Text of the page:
author wishes to thank for their contributions the Consumer Law Action Centre, solicitors at Consumer
Affairs Victoria, participants at the Monash Centre for Regulatory Studies Consumer Research Breakfast
and the delegates at the Credit Law Conference 2007. All errors remain the authors own
ii

The Ministerial Council on Consumer Affairs, National Finance Broking Legislation Regulatory Impact

Statement (2004) p 7 reports that, while there are no precise figures on the value of loans facilitated by
brokers, in 2003 brokers were said to account for account for 23% of home loans with banks, credit unions
and building societies ($76 billion) in the Australian Prudential Regulation Authority (APRA), Report on
Broker Originated Lending (2003). The Australian Government Treasury, Financial Services and Credit Reform
(Green Paper, 2008) p 3 cites a report titled Australian Mortgage Industry Volume 7 published by
Fujitsu and JPMorgan in March 2008 stating that the proportion of broker originated home loans has risen
to above 37 per cent in 2007.
iii

Ministerial Council on Consumer Affairs, National Finance Broking Scheme Consultation Package (2007) p

5.
iv

See the House Standing Committee on Economics, Finance and Public Administration, Inquiry into

Home Loan Practices and Processes (2007) ch 4.

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In most Australian states, consumers may engage the services of a broker without being aware of the

qualifications of the broker, the fee charged by the broker the commission offered to the broker or the
range of financial products surveyed by the broker before making a recommendation: see the Ministerial
Council on Consumer Affairs, National Finance Broking Legislation Regulatory Impact Statement (2004) pp 2629.
Current proposals for reform include prescribed educational standards, requiring brokers to provide

vi

more information about their services and requiring brokers to have a reasonable basis for any credit
recommendation. See further the Ministerial Council on Consumer Affairs, National Finance Broking
Scheme Consultation Package (2007).
vii.

Most brokers are paid a commission by the lender based on the value, and in some cases, the number

of loans placed with the lender: The Ministerial Council on Consumer Affairs, National Finance Broking
Legislation Regulatory Impact Statement (2004) p 11.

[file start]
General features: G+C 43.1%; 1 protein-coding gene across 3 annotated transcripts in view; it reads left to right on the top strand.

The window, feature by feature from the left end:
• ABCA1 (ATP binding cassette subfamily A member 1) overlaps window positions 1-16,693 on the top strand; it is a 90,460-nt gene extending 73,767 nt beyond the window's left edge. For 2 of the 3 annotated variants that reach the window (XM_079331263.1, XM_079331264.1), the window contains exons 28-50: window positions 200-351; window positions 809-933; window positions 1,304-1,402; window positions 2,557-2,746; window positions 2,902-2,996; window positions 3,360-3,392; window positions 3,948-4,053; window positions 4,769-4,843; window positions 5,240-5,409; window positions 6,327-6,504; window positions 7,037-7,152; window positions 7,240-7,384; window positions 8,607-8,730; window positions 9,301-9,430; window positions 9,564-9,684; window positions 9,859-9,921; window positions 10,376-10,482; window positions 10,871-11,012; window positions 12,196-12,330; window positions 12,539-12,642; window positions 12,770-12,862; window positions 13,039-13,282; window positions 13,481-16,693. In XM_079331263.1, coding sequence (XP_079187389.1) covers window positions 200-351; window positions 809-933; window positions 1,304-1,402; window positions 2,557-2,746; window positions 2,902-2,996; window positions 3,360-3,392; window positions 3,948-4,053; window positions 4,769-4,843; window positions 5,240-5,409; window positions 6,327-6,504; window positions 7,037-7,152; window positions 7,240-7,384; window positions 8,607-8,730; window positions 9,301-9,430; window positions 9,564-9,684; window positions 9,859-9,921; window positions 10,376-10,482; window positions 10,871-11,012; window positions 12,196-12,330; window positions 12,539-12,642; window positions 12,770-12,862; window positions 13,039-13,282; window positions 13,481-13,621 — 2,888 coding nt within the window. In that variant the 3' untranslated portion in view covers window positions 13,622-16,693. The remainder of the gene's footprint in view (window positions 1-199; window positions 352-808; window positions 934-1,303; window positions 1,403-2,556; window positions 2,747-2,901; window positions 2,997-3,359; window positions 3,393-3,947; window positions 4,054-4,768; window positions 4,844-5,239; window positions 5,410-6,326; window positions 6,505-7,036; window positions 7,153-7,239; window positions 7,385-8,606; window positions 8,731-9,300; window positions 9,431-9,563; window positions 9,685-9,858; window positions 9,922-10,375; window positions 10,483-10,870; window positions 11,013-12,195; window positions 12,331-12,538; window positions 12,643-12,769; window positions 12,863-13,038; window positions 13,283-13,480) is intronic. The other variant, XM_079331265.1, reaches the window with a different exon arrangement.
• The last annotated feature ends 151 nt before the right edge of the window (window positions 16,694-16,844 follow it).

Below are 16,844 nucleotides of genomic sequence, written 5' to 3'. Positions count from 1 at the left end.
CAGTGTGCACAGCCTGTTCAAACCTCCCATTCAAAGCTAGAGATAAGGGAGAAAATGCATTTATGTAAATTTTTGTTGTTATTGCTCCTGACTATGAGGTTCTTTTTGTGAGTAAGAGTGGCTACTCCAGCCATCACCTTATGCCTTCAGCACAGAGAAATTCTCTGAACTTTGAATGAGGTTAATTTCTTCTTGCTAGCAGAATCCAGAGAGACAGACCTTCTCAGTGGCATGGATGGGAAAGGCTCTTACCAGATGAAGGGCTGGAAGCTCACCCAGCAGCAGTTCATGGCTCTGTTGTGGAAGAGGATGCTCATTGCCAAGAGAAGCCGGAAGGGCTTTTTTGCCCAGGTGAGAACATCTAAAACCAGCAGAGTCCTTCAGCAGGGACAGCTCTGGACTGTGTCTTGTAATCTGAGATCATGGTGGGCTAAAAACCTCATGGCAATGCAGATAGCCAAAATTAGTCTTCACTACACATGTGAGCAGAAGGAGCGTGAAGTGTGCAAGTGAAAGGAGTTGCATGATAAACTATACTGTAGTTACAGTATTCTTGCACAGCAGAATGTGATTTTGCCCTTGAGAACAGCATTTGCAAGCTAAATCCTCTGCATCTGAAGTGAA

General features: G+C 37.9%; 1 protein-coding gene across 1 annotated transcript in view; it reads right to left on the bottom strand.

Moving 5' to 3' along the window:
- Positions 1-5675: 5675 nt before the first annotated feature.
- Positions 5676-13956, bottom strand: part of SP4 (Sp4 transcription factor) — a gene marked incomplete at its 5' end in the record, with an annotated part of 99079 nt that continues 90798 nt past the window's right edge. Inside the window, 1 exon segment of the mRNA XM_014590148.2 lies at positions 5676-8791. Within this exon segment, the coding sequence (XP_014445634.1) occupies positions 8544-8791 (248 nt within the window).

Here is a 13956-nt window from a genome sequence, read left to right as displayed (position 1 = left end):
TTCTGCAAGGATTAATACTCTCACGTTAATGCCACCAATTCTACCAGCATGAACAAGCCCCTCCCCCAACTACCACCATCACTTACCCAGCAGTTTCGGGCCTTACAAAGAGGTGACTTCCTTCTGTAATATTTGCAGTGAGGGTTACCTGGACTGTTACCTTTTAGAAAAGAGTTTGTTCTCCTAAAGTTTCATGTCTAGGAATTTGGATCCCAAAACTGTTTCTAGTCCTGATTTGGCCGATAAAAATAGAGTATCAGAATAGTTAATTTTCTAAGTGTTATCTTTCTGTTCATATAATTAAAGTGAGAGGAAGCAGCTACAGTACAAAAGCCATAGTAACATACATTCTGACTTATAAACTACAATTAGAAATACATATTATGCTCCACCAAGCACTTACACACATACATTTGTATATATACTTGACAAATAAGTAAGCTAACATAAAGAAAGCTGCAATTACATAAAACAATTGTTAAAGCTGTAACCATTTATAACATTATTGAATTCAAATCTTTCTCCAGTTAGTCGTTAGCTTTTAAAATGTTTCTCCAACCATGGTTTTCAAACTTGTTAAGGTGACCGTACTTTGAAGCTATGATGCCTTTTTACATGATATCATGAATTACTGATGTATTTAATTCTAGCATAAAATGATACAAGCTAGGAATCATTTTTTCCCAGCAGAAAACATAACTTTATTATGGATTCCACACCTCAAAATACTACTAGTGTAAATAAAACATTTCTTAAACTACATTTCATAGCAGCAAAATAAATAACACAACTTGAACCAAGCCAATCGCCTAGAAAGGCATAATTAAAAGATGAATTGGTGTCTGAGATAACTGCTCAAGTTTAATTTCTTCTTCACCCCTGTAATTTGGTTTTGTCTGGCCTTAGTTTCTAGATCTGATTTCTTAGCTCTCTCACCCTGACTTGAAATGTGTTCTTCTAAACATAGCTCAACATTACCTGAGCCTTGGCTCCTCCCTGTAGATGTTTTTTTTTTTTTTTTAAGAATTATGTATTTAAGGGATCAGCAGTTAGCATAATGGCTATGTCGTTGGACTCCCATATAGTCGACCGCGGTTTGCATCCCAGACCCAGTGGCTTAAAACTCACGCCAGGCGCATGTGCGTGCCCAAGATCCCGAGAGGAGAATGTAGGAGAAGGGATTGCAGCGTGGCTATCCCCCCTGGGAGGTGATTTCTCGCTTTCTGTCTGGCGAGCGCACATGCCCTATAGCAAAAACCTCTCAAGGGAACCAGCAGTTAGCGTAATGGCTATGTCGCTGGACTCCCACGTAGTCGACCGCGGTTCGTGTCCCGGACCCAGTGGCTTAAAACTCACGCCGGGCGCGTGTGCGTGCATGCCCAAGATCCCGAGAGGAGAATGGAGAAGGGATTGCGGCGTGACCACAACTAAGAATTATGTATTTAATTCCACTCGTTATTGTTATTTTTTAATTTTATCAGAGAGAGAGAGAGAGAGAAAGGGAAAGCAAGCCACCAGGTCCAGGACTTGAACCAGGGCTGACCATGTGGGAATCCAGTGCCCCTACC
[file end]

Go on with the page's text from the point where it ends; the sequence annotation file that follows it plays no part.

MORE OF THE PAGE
viii

The Ministerial Council on Consumer Affairs, National Finance Broking Legislation Regulatory Impact

Statement (2004) pp 20-1. See also the Australian Government Treasury, Financial Services and Credit Reform
(Green Paper, 2008) p 6 reporting that there has been evidence in the United States that increased broker
commissions for selling sub-prime loans played a role in the recent sub-prime crisis.
Fraud in the equitable sense is not confined to deceit but may include victimisation which can consist

ix

either of the active extortion of a benefit or the passive acceptance of a benefit in unconscionable
circumstances: Hart v OConnor [1985] AC 1000, 1024 per Lord Brightman.
x

See eg Commissioner for Fair Trading v Rowland Thomas & Ors [2004] NSWSC 479; Australian Securities and

Investments Commission v Skeers [2007] FCA 1551.


xi

See eg Perpetual Trustees Victoria Limited v Ford [2008] NSWSC 29.

xii

See Neuendorf v Rengay Nominees P/L & Anor [2003] VCAT 1732; Benjamin v Ashikian [2007] NSWSC 735.

xiii

See Permanent Mortgages Pty Ltd v Michael Robert Cook and Karen Cook [2006] NSWSC 1104; Perpetual

Trustee Co Ltd v Khoshaba [2006] NSWCA 4.


xiv

R Foreman, Subprime mortgage crisis: a legal perspective (2007) 45 Law Society Journal 55.

22 | P a g e

Financial System Inquiry under ex CBA Banks David Murray

xv

Permanent Trustee Australia Co Ltd v FAI General Insurance Co Ltd (2001) 50 NSWLR 679, 696-98 (Handley

JA), not affected on this point by the decision of the High Court (2003) 214 CLR 514.
See further below.

xvi

See eg Octapon Pty Ltd v Esanda Finance Corporation Ltd (unreported, NSW Supreme Court, 3 February

xvii

1989, 27-8 (Coles J); Custom Credit Corporation Ltd v Lynch [1993] 2 VR 469; Esanda Finance Corporation Ltd v
Spence Financial Group Pty Ltd [2006] WASC 177; Perpetual Trustees Victoria Limited v Ford [2008] NSWSC
29.
Similarly, a dealer of cars or equipment has been held not to be the general agent of a hire purchase
company: see eg Branwhite v Worcester Works Finance Ltd [1969] 1 AC 552, 577-578 (Lord Upjohn); Morelend
Finance v Westendorp [1993] 2 VR 284; Custom Credit Corporation Ltd v Lynch [1993] 2 VR 469.
xviii

David Benson Nominees Pty Ltd v Dicksons Ltd and Anor [2005] SASC 97.

Pacific Carriers Ltd v BNP Paribas (2004) 218 CLR 451, 463 (Gleeson CJ, Gummow, Hayne, Callinan and